In an earlier article we used a mission statement selected from a presentation given in the South West: “To ensure that the team understands the HR (Human Resources) consequences of factory closure.” It was a dry old subject, but typical of many presentation missions made every day in the work-place. With this mission statement we could expect some workable objectives along the lines of:

  • Set the scene for manufacturing optimisation.
  • Establish the productivity benchmarks for manufacturing progress.
  • Assess the options available and their impacts.
  • Describe and cost the HR (Human Resources) consequences.
  • Detail the preferred route for factory closure.

Our target should be some four or five workable objectives that can be handled easily and smoothly in a business presentation. Any more objectives than this, however, and you run the risk of exhausting your audience. It is a mistake that is most often found with the PowerPoint presentation style — where we are presented with multiple lists of objectives and issues at every stage. Too much detail at this early stage is not useful.

Our workable objectives should be short and sharp. And to the point.

They should stress action and focus on activity. Your choice of words is important, for they also convey important meaning for the audience. For the matter of the cardboard manufacturing plant we used the action words: set the scene, establish, assess, describe and detail. And they were probably appropriate for the circumstances. In a marketing presentation your workable objectives might include: research, develop, deliver, compete or gain share — action words which are well understood by the audience work the best. There is no room for misunderstanding.

Finally, once you have committed to your workable objectives, consider how they fit with your mission statement. Ensure that the two are in tandem and assist one another, bearing in mind how they impact upon an audience’s understanding and appreciation of our presentation. With the workable objectives settled, the next step is the planning of our presentation in more detail.

PowerPoint Tips – How to Present the Content of Your Presentation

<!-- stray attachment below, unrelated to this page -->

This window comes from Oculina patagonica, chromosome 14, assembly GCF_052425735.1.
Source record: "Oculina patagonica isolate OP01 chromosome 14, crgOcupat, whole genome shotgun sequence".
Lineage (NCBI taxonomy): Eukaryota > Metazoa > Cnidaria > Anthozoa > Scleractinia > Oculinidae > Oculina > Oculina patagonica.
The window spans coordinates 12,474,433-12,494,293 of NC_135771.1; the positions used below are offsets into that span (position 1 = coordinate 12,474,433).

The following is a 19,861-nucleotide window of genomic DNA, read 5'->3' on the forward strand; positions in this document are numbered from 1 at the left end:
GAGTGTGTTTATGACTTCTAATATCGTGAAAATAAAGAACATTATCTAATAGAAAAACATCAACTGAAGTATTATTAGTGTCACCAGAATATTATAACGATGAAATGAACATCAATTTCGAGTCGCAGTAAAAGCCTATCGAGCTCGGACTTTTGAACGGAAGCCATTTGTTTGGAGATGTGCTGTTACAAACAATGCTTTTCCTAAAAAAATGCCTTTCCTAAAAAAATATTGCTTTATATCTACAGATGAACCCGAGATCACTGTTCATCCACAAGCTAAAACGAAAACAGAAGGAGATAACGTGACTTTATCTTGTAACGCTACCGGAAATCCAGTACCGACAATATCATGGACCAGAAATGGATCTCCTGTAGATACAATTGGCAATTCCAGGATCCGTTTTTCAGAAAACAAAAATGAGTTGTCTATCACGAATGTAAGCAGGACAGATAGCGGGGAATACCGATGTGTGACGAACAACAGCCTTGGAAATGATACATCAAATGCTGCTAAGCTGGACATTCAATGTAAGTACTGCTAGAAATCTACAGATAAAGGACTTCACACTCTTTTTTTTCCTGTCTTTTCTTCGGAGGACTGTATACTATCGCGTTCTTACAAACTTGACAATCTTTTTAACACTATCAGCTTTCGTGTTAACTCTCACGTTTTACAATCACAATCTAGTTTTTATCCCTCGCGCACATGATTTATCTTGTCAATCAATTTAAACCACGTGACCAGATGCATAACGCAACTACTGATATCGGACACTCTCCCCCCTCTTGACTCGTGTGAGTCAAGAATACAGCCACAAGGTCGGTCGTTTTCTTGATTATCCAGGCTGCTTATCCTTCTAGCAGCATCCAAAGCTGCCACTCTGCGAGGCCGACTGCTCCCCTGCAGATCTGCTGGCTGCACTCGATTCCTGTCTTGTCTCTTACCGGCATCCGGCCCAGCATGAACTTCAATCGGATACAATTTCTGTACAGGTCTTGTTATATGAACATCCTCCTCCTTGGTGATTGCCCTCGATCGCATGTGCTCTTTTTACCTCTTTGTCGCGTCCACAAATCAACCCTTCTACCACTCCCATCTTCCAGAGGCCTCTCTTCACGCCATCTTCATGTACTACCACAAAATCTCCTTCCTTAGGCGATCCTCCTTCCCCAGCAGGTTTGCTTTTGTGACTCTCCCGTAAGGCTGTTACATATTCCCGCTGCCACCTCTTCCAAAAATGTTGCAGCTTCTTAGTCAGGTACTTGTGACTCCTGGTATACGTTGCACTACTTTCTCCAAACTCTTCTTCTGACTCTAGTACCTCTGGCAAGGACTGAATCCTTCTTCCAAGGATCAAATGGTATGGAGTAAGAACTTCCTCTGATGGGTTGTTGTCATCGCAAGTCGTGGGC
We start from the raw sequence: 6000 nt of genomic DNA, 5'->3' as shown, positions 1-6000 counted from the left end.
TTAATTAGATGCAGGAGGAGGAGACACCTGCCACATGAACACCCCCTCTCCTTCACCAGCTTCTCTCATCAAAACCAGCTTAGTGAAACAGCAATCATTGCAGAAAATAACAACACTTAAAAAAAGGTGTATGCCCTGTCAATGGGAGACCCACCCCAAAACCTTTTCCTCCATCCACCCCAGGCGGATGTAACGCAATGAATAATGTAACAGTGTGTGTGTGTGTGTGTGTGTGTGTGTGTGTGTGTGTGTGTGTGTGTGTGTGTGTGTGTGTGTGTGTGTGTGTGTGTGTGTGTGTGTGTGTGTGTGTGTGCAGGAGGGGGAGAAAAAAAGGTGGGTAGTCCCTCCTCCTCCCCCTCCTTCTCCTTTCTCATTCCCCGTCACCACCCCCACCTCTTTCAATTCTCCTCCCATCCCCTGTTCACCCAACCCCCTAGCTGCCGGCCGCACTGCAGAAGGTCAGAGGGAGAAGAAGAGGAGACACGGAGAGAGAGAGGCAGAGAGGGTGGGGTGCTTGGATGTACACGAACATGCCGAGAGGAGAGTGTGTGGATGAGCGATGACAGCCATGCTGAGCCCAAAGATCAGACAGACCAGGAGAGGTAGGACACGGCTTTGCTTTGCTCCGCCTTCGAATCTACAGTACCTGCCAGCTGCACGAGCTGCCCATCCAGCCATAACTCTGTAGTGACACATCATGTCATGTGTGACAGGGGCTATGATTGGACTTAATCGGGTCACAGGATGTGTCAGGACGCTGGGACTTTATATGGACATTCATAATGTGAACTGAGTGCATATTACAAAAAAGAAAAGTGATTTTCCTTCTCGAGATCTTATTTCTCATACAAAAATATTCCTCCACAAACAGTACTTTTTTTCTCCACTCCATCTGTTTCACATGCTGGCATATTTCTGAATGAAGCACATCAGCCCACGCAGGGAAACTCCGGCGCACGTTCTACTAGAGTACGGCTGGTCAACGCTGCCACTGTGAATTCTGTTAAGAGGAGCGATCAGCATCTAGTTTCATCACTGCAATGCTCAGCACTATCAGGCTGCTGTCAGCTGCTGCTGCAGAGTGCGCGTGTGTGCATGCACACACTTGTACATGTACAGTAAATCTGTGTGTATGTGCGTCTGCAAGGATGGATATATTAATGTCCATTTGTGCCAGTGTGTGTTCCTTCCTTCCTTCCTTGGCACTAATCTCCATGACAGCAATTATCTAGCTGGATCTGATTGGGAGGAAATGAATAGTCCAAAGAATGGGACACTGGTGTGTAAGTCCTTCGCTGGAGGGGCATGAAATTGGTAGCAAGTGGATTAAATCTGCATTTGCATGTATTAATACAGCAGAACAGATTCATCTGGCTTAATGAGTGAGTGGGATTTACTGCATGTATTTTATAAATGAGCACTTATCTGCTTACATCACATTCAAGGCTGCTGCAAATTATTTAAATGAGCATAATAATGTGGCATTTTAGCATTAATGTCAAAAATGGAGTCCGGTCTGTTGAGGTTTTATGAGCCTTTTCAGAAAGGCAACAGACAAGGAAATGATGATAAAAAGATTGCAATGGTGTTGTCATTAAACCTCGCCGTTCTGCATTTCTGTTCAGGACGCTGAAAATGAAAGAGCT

Bullets or No Bullets?

The use of bullets in presentations can be useful because it’s always better to have as few texts as possible on your slides. People can immediately read your content as soon as the slide is shown to them; however they usually find it hard to read and listen at the same time.

At times, Bullets also present other issues:

* Some will associate your presentation with dreary ones
* It represents a template for lists
*It is a delineated way of presenting information

Bullets Make Your Presentation Dreary

Presentations with a lot of text and bullets are often not appreciated. Avoid using bullet points in your presentations or you’ll risk losing your audience’ interest.

Bullets Represent a Template for Lists

As long as messages are carefully and logically arranged, you can go away with a list format for your presentation. An example is when you write about something and you mention related information such as supporting numbers and related examples. However, your slides shouldn’t just contain a number of lists; instead they should cover the entire topic.

When using bullets, it is your speech which expresses the progress of the topic however the audience feels you are only providing them an outline.

Bullets are Non-Graphical

PowerPoint slides are made to put together both graphical and verbal means of communicating, so they should be made graphical. Always remember that the PowerPoint presentation isn’t the core of the presentation, but is your actual discussion.

A good number of researches have proven that useful images help express a clearer point, and audiences remember images better in contrast to texts. Audiences also comprehend the discussion better in general.

When choosing an image to use for your presentation, make sure it is significant to your topic. The images should help express your message and help the audience connect to the presentation at an emotional level.

Moreover, if you make use of irrelevant images, recalling the message of the presentation becomes harder.

More PowerPoint Tips on How to Avoid Bullets

It might seem impossible to avoid using bullets when you have so many important things to say. But these PowerPoint tips offer great ideas on how you actually can!

You simply have to put one idea in one of the slides and disseminate the bullets into other slides. Make sure to add images related to the topic. Should you want to summarize all your ideas in the end, you can add all of it on the last slide. During this part, the audience will be familiar with your ideas and you will find it convenient to use all of them at once.